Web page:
In order to be happy you had to go off and brave the world alone, leaving those who gave you life in the rearview mirror.

That was the norm, the acceptable, the traditional and anything outside of that was weird. If your parents cared about you, if they hugged and kissed you, if they told you they loved you – you were not cool. But that wasn’t the way all over the world. It was, and is, a very American thing. Maybe English too, but it was America who dictated through films and books what was cool to the rest of the world. And cool was being a rebel without a cause.

I remember a British film that dealt with that topic, and put a dent into that stereotypical behavior – To Sir With Love, with Sidney Poitier. Actually, it had two controversial themes. Besides the rebellious and neglected teens, it also dealt with race, as the teacher wasn’t white. The teacher’s battle was not only against the rebels, he had to battle the parent’s prejudice against the color of his skin and gain respect for his knowledge. That film marked my generation. It was an in-your-face type of film that made many people less intolerant and more aware. To Sir With Love was a good film; it brought conscience to a generation in desperate need of guidance. It is still an up-to-date theme, because history repeats itself. You can even invert it; a white teacher trying to make a difference and gain respect from African-American students, in a poor neighborhood, where the color of his skin undermines him.

When I read this critique about my novel’s lack of family conflict, I wondered if people like her didn’t stop to think that we writers can be our children’s worst enemies.

I am Brazilian, born of American parents. My dialogue with my parents was difficult. With my father it could be summarized as an eternal conflict, where I spent my time fighting to prove he could not dominate me. I was independent. Really? Who paid the bills? Still, there was a limit to what I was willing to submit to. I missed out on getting to know my father. He died when I was in my early twenties and I can never make up for that precious lost time.

With my mother, after years of confrontation, I managed to turn the situation around and show her that we needed to support each other. It was only the two of us, with no one else to count on, as my siblings were elsewhere. We could be friends. It took her a while to give in but we had the most amazing friendship during my high school years.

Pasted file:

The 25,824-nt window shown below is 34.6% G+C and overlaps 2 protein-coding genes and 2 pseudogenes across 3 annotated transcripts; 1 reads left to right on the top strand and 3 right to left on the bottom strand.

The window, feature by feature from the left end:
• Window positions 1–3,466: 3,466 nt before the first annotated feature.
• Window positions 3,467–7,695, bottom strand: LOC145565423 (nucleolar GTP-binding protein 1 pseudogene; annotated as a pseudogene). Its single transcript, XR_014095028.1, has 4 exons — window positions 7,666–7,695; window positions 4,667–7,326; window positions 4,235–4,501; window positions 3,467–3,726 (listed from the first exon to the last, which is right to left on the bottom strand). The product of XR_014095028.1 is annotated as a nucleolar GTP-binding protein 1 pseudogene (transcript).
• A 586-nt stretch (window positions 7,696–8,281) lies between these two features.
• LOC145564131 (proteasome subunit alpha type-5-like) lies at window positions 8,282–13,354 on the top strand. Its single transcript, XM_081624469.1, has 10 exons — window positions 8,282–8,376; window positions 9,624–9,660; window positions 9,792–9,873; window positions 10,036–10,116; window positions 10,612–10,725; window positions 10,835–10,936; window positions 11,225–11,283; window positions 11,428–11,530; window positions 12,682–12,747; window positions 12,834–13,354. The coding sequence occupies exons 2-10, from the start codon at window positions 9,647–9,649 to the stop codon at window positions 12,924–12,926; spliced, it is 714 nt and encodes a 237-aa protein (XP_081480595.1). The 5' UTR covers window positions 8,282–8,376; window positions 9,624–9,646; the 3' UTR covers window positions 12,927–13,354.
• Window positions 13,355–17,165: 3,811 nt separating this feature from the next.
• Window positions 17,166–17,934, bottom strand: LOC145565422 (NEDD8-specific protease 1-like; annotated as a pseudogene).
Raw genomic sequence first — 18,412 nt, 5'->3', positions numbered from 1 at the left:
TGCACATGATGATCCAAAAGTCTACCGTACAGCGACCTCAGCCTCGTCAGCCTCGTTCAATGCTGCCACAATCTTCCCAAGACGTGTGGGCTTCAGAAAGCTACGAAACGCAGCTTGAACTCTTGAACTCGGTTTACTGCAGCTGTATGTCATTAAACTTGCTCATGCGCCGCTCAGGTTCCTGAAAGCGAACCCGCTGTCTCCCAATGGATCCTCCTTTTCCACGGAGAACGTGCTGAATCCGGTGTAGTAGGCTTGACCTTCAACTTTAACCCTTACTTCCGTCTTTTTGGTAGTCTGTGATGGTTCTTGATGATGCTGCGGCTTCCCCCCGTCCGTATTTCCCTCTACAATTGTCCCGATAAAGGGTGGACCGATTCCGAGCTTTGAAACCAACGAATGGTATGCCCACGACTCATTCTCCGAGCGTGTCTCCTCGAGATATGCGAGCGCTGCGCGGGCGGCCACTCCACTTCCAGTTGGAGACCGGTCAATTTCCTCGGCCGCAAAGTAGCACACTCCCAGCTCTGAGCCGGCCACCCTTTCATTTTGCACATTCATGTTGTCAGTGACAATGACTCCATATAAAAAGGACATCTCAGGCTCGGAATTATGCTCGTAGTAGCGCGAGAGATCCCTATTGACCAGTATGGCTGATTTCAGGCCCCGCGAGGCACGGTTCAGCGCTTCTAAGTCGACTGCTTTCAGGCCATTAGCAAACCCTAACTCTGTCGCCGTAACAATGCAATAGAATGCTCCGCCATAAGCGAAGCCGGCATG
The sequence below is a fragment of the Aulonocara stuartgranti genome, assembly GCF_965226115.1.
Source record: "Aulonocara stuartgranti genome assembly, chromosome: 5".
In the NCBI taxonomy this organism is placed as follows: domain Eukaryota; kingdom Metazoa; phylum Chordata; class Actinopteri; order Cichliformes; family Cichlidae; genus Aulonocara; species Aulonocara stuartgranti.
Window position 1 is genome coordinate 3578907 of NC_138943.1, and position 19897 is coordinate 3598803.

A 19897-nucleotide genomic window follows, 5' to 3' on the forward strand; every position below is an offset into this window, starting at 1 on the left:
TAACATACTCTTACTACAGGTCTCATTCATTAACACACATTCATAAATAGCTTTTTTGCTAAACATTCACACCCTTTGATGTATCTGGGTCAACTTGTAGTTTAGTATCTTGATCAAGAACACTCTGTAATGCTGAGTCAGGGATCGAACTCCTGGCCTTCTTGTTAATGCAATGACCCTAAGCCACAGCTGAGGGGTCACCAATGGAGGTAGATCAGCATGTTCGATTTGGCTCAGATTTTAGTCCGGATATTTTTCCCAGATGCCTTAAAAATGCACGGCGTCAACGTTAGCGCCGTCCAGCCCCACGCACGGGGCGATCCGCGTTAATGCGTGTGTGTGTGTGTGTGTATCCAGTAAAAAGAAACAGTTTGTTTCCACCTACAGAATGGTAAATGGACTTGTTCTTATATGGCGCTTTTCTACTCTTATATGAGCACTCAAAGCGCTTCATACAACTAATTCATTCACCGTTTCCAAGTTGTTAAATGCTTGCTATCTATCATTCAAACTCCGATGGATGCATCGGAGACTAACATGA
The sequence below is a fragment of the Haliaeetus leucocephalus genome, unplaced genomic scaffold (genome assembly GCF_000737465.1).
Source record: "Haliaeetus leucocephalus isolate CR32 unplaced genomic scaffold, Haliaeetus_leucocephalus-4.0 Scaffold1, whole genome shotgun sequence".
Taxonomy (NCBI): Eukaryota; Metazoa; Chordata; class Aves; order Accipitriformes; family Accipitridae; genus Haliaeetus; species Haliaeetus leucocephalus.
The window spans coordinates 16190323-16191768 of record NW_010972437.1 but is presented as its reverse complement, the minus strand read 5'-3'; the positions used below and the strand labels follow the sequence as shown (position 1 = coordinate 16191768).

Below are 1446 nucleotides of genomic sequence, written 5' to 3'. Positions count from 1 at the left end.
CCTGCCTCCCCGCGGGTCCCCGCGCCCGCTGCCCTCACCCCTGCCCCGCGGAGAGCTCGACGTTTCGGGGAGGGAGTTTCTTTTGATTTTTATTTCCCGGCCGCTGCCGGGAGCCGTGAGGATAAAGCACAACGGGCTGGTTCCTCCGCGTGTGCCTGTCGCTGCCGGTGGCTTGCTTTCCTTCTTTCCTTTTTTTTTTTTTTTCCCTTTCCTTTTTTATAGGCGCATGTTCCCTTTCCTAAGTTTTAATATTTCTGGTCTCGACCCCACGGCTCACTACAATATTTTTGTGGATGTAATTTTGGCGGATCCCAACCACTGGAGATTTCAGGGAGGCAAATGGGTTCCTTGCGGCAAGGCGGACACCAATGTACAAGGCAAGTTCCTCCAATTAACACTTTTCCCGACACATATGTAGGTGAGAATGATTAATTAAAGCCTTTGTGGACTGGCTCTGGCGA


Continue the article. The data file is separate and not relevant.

Thanks to those years with my mother, my ideals of motherhood took me down a different path. I wanted above all to be a friend aside from a good mother to my children. Having constant dialogue was vital. I wanted to be open and fair, show them the real me. It took years to become this person and in return I had wonderful years with my kids. Yes, there were moments where I had to separate the friend and the mother and impose those unpleasant and very necessary rules and limits.  But… This paragraph feels unfinished.

A writer can bring positive change with adventure and excitement, suspense and action. We can write stories showing that the toughest conflicts are not always inside our homes. The conflict in our homes should be dealt with and not ignored. That way the family becomes a support system for our children. Parents don’t always have to be the focus of conflict, realistically there are other family members who can cause just as much pain. We have to mix it up and get out from under the tunnel vision from the past. Not be afraid to show parents/adults as scared to fail, even if teens have a hard time believing it. To teens, parents were never children. Why is that? Books should broaden a teen’s view of life. Teach them to reach out when they’re in trouble. And when a teen reaches out, it helps parents reach back.

I hope to have the option to write stories that show teens they can have a friend in their parents and not be shot down for it. Even if that means I won’t be a millionaire author. And when I do expose conflict, maybe I can give some insight into how to overcome those obstacles. Teens need help to achieve balance, as balance is strength. The written word has the power to help achieve that balance in a teen’s life, and I feel honored when one of my novels does just that.

About the Author: Eleanor T Beaty Author Pic

Eleanor T. Beaty is a Young Adult Paranormal author. A worldly person born in beautiful Brazil and spent much of her childhood in several places (Argentina, Switzerland, and the US to name a few). She holds a BA in English Literature and is published in both Brazil and Turkey.

Eleanor loves spirituality and magic – both have allowed her to gain a strong grip on life and enjoy what it has to offer. She believes that everything has a reason and understanding those reasons help us deal with the difficult moments. Eleanor currently enjoys life with her husband in Brazil.

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  1. Great guest post! I agree not all family relationships have conflict and even when they do it’s not an ongoing or shouldn’t be an ongoing thing. Thanks for the excerpt from Fallen Ruler

  2. Thank you, Maria.